The trail passes by a rail fence, gardens, an orchard, log cabin, brood coop, chicken house, bee gums, root cellar, gear loft, a barn, pig pen, cowshed, beetlin' block and a spring house. The trail ends at milepost 6 of the Parkway. You can either turn around or cross the parkway to the Humpback Gap Parking Area for access to the Humpback Rocks Trail.
The rock outcropping of Humpback Rocks
The Humpback Rocks Trail, which begins at the south end of the Humpback Gap parking area, provides access to Humpback Rocks (1 mile), Humpback Mountain (2 miles), and the Humpback Rocks picnic area (3.9 miles). The strenuous 700+ foot climb to the Rocks rewards hikers with spectacular views of the Rockfish and Shenandoah Valleys.
This blue-blazed trail was at one time a punishing part of the white-blazed Appalachian Trail, which has since been rerouted to the east. At 0.5 mile, you crest at a junction where the old trail used to go left. That extremely steep ascent along the ridge, with a right turn onto the rocks, was closed in the early 1980s but is still useable for hardcore hikers. The new trail bears right (actually straight) and flattens, going beneath the towering crags of Humpback Rocks with great uphill views.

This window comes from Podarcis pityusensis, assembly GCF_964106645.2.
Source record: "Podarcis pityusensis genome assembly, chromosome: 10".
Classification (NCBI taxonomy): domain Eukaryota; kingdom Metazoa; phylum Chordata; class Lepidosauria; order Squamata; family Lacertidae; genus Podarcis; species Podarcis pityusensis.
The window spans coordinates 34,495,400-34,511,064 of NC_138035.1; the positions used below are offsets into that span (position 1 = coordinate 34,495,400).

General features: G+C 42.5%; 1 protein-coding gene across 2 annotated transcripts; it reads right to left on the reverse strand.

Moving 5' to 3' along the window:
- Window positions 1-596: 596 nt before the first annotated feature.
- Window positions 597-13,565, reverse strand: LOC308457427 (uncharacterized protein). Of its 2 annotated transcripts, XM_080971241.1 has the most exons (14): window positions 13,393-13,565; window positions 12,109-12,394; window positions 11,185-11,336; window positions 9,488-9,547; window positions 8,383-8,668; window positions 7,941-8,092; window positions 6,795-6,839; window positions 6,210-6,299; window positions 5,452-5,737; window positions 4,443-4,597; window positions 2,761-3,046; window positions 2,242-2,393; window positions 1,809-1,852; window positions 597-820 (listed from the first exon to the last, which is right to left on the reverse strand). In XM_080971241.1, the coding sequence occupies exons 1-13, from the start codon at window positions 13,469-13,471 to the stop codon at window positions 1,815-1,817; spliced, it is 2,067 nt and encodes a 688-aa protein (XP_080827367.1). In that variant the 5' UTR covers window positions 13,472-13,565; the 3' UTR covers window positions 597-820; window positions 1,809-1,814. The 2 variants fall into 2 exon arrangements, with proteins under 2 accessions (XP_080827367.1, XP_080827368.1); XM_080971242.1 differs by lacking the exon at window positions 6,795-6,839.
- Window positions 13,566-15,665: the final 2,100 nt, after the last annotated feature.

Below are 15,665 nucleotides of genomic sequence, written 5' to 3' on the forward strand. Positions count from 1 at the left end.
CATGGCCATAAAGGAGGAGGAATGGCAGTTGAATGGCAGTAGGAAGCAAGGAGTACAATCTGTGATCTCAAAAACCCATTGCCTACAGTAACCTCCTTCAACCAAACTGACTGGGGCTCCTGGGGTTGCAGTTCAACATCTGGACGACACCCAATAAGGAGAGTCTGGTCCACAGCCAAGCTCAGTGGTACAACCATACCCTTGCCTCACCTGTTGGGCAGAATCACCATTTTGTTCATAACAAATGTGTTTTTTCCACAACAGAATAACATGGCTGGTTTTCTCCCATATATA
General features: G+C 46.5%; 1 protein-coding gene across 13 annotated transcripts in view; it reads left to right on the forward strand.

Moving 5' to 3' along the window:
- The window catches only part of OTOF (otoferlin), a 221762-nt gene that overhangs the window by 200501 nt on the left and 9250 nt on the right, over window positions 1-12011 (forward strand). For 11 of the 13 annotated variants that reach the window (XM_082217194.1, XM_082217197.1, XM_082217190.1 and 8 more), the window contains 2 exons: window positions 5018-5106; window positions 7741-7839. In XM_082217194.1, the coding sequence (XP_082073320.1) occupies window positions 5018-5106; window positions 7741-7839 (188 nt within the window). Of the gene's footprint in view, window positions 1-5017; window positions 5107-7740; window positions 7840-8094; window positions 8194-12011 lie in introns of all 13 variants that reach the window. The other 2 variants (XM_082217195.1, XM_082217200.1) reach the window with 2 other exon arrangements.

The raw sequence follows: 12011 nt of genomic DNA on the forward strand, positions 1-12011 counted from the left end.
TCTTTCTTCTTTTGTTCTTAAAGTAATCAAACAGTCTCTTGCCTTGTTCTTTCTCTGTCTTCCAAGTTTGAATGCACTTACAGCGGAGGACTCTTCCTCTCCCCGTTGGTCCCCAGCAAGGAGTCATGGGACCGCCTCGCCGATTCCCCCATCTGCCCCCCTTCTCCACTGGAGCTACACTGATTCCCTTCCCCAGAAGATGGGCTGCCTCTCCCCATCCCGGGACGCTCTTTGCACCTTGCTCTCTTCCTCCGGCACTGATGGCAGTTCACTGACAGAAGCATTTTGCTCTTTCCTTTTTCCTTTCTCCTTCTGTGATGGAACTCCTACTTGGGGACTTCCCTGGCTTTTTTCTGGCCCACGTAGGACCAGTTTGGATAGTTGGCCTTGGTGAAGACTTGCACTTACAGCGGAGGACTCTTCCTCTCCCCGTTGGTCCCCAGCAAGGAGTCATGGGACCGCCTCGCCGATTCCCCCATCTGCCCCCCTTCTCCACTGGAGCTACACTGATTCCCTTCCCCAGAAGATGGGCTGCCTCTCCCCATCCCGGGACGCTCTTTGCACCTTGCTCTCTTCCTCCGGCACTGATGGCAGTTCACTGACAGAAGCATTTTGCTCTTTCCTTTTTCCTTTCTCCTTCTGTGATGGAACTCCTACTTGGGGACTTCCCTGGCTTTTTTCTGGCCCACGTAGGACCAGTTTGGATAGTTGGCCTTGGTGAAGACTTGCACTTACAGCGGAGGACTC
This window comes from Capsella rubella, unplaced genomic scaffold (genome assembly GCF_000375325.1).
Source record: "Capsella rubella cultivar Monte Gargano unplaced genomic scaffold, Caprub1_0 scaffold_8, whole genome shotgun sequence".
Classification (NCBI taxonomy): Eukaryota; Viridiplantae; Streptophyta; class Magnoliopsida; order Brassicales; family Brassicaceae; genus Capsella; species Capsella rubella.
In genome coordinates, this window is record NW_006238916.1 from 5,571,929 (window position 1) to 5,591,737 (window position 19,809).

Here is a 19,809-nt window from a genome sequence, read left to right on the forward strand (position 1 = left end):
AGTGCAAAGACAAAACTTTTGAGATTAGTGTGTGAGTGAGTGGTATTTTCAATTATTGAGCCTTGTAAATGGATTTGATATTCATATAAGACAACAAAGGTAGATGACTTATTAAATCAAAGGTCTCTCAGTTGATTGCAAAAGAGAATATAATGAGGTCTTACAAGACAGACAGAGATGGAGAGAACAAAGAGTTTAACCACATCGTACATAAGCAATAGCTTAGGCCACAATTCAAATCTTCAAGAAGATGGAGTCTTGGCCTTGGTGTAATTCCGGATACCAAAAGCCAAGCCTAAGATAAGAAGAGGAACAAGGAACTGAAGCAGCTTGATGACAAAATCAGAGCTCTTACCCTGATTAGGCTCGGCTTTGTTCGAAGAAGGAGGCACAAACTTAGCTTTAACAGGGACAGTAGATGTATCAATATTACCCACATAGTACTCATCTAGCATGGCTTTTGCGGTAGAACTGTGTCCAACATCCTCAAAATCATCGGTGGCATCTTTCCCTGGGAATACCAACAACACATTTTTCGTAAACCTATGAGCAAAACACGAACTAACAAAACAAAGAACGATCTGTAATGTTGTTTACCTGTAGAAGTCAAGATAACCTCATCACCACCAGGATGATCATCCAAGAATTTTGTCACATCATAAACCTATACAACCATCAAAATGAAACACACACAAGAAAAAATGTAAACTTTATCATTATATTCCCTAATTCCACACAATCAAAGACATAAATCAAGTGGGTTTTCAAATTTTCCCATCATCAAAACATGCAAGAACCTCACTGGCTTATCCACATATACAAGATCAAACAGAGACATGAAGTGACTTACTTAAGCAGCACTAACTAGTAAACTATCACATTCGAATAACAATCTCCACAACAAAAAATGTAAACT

The trail soon ascends a staircase of wooden steps, then switchbacks a half dozen times over increasingly rocky turns to a gap and a junction with two signs at .9 mile. Take a left and in .1 mile you reach the cloven crags of Humpback Rocks. The best pictures are from the left crag of people on the right crag. The round trip hike is two miles, and if you take your time, it can be a moderate hike.